What I find more troubling is the tremendous amount of obliviousness that surrounds this issue with Kony. As mentioned in the video, most people didn’t even know who Kony was before viewing the video. However, now, after watching a 30 minute video on YouTube, people seem to think that they know everything there is to know about the atrocities that Kony is committing. While the video appears to do a solid job of summarizing what is going on, it is still only one subjective source. If you only acquire knowledge (and base your opinion) of the situation from this single source, you risk having a biased viewpoint. The Kony 2012 video went viral because it tugged at humans’ heartstrings; it was emotionally captivating. And once you are drawn in, it is so easy to believe everything you see/hear. People are so quick to deem what they’ve seen in the Kony video as “the whole truth” that they don’t bother doing outside research. I am not discrediting the information in the Kony video, I am just saying that the creator of the video must have included certain things and excluded certain things in order to better his argument, and the public should be aware of this. It’s important that we take that extra step and further investigate for ourselves to help gain a better, more complete knowledge of Kony, his actions, and the situation in Uganda and its neighbors.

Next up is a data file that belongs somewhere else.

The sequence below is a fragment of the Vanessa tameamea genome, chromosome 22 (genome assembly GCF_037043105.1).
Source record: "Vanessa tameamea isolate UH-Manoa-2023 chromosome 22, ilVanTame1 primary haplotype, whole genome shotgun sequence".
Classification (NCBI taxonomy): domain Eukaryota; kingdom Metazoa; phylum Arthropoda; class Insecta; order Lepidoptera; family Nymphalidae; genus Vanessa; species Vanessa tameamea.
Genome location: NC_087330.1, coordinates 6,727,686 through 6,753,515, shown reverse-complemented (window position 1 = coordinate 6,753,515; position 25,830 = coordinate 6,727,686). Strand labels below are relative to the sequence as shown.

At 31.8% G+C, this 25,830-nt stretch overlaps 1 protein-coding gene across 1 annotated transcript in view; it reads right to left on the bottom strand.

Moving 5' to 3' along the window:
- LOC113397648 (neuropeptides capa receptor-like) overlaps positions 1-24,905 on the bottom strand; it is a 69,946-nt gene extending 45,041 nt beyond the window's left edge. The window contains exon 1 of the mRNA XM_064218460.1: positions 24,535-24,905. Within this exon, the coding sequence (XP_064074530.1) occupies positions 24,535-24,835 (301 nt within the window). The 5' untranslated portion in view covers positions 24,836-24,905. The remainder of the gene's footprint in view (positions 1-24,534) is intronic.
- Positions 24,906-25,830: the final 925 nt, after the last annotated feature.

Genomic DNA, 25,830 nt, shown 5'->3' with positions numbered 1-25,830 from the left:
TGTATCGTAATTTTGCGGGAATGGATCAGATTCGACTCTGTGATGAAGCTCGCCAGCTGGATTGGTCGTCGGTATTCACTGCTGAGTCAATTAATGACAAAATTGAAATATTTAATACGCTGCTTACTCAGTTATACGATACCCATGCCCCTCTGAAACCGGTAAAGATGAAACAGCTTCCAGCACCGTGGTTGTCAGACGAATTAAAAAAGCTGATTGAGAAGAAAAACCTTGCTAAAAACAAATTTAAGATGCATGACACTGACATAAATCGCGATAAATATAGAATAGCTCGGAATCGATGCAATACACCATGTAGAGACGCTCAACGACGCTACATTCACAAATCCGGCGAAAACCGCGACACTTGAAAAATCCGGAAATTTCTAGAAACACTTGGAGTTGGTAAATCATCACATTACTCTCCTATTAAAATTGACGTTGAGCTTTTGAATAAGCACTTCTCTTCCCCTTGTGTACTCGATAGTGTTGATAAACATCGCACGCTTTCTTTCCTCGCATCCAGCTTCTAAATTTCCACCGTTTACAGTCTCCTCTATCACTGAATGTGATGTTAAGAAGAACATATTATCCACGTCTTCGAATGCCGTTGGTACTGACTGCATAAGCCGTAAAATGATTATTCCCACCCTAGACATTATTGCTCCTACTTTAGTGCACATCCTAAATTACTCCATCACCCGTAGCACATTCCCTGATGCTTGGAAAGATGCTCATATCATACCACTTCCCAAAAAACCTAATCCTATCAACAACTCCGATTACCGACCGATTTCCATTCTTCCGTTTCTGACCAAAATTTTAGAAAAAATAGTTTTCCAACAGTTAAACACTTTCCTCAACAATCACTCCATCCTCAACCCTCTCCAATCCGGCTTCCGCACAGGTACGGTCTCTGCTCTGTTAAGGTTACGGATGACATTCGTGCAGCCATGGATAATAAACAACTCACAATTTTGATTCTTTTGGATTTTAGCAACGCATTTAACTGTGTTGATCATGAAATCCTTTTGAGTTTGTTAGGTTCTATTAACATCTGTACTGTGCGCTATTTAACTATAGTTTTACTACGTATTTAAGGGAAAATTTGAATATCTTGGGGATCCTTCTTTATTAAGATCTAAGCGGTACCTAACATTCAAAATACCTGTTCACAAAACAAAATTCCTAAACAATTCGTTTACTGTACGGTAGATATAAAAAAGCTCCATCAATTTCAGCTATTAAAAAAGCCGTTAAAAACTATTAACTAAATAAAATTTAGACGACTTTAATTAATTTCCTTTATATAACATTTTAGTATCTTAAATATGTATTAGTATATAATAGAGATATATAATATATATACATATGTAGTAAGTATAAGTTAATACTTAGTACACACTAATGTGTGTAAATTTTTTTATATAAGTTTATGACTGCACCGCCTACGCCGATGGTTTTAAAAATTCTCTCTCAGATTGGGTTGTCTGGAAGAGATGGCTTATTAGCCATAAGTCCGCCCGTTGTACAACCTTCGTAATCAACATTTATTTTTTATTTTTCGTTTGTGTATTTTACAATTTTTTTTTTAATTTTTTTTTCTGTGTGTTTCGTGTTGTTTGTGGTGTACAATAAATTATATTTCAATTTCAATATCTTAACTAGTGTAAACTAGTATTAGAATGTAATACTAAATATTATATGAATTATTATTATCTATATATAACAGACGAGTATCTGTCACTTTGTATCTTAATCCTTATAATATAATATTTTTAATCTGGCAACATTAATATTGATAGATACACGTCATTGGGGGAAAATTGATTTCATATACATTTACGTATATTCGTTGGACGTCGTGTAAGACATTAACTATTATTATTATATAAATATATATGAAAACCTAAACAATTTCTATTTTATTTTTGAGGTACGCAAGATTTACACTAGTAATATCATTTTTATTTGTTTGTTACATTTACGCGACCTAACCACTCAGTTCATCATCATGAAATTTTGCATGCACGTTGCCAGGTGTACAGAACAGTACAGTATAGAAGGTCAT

Betsy P said...

Although I agree the message could have been delivered differently, it seems controversy was Invisible Children’s only option. Just how in White Noise Alfonse tells Jack, "The flow is constant...Words, pictures, numbers, facts, graphics statistics, waves, particles, motes. Only a catastrophe gets our attention"(65)--Invisible Children simplified the storyline to create “a catastrophe” impactful enough to withstand the white noise and receive America’s attention.

I also found it interesting how Mr. O’Connor’s line, “The Kony 2012 video taps into the American self-image of a nation of do-gooders” related to Murray’s belief that car crashes movies are “part of the long tradition of American optimism. They are positive events, full of the old ‘can-do’ spirit” (207). After watching the Kony 2012 you initially feel the “old ‘can-do’ sprit” to fix the atrocities in Uganda. Yet America’s “old ‘can-do’ spirit” has its faults, for it often results in quick fixes rather than lasting change. I wonder if the increase in white noise has heightened America’s “do-gooders” image now that companies are willing to obscure or exaggerate any storyline to receive America’s “old ‘can-do’ spirit” and attention.